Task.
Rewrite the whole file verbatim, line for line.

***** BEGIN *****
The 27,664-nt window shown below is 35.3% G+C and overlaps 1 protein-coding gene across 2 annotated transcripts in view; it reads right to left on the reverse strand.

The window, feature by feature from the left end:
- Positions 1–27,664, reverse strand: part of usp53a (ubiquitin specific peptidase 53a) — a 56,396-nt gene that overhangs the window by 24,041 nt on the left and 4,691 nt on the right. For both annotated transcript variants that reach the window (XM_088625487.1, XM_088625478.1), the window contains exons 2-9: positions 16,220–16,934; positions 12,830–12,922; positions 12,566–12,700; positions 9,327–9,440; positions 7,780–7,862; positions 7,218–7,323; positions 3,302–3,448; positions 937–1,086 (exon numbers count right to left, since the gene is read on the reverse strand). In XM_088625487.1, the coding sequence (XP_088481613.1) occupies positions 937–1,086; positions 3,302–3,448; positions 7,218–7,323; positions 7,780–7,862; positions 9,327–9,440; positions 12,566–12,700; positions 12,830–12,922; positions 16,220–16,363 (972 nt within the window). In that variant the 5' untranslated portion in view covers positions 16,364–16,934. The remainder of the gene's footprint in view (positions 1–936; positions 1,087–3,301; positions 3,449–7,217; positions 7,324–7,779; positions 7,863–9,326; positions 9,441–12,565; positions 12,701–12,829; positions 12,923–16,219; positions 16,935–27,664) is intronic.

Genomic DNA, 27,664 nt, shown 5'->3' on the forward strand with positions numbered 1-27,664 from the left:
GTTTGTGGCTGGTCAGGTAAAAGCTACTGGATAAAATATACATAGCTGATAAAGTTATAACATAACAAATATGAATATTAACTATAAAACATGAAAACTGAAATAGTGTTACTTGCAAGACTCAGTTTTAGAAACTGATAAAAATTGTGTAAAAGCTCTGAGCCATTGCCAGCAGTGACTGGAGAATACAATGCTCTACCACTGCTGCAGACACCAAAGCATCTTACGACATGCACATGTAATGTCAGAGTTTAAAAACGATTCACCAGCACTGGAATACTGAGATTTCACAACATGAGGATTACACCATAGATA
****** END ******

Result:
The 27,664-nt window shown below is 35.3% G+C and overlaps 1 protein-coding gene across 2 annotated transcripts in view; it reads right to left on the reverse strand.

The window, feature by feature from the left end:
- Positions 1–27,664, reverse strand: part of usp53a (ubiquitin specific peptidase 53a) — a 56,396-nt gene that overhangs the window by 24,041 nt on the left and 4,691 nt on the right. For both annotated transcript variants that reach the window (XM_088625487.1, XM_088625478.1), the window contains exons 2-9: positions 16,220–16,934; positions 12,830–12,922; positions 12,566–12,700; positions 9,327–9,440; positions 7,780–7,862; positions 7,218–7,323; positions 3,302–3,448; positions 937–1,086 (exon numbers count right to left, since the gene is read on the reverse strand). In XM_088625487.1, the coding sequence (XP_088481613.1) occupies positions 937–1,086; positions 3,302–3,448; positions 7,218–7,323; positions 7,780–7,862; positions 9,327–9,440; positions 12,566–12,700; positions 12,830–12,922; positions 16,220–16,363 (972 nt within the window). In that variant the 5' untranslated portion in view covers positions 16,364–16,934. The remainder of the gene's footprint in view (positions 1–936; positions 1,087–3,301; positions 3,449–7,217; positions 7,324–7,779; positions 7,863–9,326; positions 9,441–12,565; positions 12,701–12,829; positions 12,923–16,219; positions 16,935–27,664) is intronic.

Genomic DNA, 27,664 nt, shown 5'->3' on the forward strand with positions numbered 1-27,664 from the left:
GTTTGTGGCTGGTCAGGTAAAAGCTACTGGATAAAATATACATAGCTGATAAAGTTATAACATAACAAATATGAATATTAACTATAAAACATGAAAACTGAAATAGTGTTACTTGCAAGACTCAGTTTTAGAAACTGATAAAAATTGTGTAAAAGCTCTGAGCCATTGCCAGCAGTGACTGGAGAATACAATGCTCTACCACTGCTGCAGACACCAAAGCATCTTACGACATGCACATGTAATGTCAGAGTTTAAAAACGATTCACCAGCACTGGAATACTGAGATTTCACAACATGAGGATTACACCATAGATA